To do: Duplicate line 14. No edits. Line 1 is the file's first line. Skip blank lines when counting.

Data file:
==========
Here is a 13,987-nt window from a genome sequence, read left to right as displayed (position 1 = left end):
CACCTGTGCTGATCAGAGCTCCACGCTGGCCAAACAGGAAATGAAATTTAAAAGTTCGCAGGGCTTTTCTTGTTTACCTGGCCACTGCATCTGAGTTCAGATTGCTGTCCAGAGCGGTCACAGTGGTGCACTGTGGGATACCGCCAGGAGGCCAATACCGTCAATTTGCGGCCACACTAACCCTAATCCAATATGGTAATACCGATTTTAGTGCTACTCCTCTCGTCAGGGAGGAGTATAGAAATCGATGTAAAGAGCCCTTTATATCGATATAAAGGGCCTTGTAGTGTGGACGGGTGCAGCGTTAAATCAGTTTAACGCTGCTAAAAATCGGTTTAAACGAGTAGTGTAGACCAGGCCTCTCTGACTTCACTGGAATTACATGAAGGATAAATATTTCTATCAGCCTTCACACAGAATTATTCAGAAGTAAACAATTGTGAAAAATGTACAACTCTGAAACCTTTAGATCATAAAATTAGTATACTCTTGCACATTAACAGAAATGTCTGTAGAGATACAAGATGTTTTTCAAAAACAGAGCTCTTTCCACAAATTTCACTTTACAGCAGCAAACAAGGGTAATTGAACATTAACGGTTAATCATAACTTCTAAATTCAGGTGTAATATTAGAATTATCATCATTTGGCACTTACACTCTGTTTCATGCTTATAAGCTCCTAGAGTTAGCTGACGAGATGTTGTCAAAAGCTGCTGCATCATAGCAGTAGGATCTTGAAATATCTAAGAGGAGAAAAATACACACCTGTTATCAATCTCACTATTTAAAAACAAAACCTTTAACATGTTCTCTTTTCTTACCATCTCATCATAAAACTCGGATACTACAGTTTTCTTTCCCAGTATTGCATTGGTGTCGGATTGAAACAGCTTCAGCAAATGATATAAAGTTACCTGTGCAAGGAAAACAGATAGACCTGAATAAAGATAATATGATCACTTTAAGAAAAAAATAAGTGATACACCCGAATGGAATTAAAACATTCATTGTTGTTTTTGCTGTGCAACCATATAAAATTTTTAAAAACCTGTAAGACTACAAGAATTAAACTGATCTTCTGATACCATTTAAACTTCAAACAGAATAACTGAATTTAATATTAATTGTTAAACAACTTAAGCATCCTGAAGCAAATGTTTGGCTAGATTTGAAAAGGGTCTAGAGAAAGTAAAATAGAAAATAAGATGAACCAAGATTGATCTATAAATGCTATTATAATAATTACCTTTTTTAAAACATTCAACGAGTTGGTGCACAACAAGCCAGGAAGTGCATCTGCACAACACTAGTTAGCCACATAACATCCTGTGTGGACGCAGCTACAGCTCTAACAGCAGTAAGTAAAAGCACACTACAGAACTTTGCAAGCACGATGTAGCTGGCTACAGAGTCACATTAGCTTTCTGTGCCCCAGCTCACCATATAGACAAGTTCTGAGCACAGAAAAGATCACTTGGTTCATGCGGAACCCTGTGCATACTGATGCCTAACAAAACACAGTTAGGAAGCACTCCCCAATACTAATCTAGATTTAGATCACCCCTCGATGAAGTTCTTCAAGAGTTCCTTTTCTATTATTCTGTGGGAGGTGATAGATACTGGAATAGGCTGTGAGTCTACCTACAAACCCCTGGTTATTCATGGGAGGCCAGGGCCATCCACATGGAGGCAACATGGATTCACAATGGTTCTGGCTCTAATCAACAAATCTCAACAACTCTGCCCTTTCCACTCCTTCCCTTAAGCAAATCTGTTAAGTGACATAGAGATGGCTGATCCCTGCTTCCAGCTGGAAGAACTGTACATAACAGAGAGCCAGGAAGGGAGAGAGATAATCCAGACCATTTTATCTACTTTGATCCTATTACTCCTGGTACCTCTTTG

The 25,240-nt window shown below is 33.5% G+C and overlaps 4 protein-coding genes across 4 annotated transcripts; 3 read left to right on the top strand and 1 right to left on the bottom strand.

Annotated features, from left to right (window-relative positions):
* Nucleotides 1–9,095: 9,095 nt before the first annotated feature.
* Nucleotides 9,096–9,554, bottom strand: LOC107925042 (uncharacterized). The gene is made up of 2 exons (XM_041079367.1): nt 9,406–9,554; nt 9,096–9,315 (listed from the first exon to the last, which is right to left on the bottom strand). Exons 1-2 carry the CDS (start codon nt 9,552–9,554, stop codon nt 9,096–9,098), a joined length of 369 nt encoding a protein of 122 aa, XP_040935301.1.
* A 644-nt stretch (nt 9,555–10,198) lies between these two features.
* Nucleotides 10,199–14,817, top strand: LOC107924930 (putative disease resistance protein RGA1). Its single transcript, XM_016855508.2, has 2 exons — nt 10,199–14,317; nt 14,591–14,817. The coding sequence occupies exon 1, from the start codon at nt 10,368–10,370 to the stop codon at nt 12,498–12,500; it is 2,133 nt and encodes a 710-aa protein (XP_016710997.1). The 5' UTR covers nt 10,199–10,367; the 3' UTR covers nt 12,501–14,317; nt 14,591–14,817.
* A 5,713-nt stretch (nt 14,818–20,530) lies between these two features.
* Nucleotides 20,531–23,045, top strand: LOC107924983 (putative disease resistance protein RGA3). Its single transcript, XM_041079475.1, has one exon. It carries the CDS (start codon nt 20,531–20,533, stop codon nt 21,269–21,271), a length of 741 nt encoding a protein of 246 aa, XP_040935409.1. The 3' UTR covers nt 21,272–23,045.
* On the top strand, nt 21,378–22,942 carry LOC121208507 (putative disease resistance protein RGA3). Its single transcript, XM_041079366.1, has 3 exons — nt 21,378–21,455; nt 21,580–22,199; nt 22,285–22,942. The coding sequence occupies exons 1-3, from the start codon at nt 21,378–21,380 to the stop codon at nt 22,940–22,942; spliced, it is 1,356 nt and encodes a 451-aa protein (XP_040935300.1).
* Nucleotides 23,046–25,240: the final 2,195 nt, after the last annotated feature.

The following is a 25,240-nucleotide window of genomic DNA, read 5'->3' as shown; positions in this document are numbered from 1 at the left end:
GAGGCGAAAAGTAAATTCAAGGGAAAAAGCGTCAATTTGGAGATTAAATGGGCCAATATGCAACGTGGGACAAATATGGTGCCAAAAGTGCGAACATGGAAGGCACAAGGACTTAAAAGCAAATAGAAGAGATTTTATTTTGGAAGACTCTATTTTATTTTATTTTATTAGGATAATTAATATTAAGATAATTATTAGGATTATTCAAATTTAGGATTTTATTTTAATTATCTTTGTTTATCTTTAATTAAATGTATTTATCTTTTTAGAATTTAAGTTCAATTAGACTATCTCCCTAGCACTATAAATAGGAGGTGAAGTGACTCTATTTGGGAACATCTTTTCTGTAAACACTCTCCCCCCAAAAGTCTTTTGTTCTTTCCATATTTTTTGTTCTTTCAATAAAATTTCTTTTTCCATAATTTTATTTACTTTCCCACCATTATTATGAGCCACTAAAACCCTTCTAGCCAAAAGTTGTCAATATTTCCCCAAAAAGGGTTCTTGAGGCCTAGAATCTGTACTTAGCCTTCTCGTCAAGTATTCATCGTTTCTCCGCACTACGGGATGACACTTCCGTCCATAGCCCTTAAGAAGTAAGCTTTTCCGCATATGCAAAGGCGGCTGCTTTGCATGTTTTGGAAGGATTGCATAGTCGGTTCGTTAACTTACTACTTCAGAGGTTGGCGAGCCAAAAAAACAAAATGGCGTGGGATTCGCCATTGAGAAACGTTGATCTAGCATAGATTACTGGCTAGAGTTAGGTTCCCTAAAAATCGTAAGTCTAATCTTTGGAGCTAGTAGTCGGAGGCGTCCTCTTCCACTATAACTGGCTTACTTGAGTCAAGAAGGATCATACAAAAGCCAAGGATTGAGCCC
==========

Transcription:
GAGGCGAAAAGTAAATTCAAGGGAAAAAGCGTCAATTTGGAGATTAAATGGGCCAATATGCAACGTGGGACAAATATGGTGCCAAAAGTGCGAACATGGAAGGCACAAGGACTTAAAAGCAAATAGAAGAGATTTTATTTTGGAAGACTCTATTTTATTTTATTTTATTAGGATAATTAATATTAAGATAATTATTAGGATTATTCAAATTTAGGATTTTATTTTAATTATCTTTGTTTATCTTTAATTAAATGTATTTATCTTTTTAGAATTTAAGTTCAATTAGACTATCTCCCTAGCACTATAAATAGGAGGTGAAGTGACTCTATTTGGGAACATCTTTTCTGTAAACACTCTCCCCCCAAAAGTCTTTTGTTCTTTCCATATTTTTTGTTCTTTCAATAAAATTTCTTTTTCCATAATTTTATTTACTTTCCCACCATTATTATGAGCCACTAAAACCCTTCTAGCCAAAAGTTGTCAATATTTCCCCAAAAAGGGTTCTTGAGGCCTAGAATCTGTACTTAGCCTTCTCGTCAAGTATTCATCGTTTCTCCGCACTACGGGATGACACTTCCGTCCATAGCCCTTAAGAAGTAAGCTTTTCCGCATATGCAAAGGCGGCTGCTTTGCATGTTTTGGAAGGATTGCATAGTCGGTTCGTTAACTTACTACTTCAGAGGTTGGCGAGCCAAAAAAACAAAATGGCGTGGGATTCGCCATTGAGAAACGTTGATCTAGCATAGATTACTGGCTAGAGTTAGGTTCCCTAAAAATCGTAAGTCTAATCTTTGGAGCTAGTAGTCGGAGGCGTCCTCTTCCACTATAACTGGCTTACTTGAGTCAAGAAGGATCATACAAAAGCCAAGGATTGAGCCC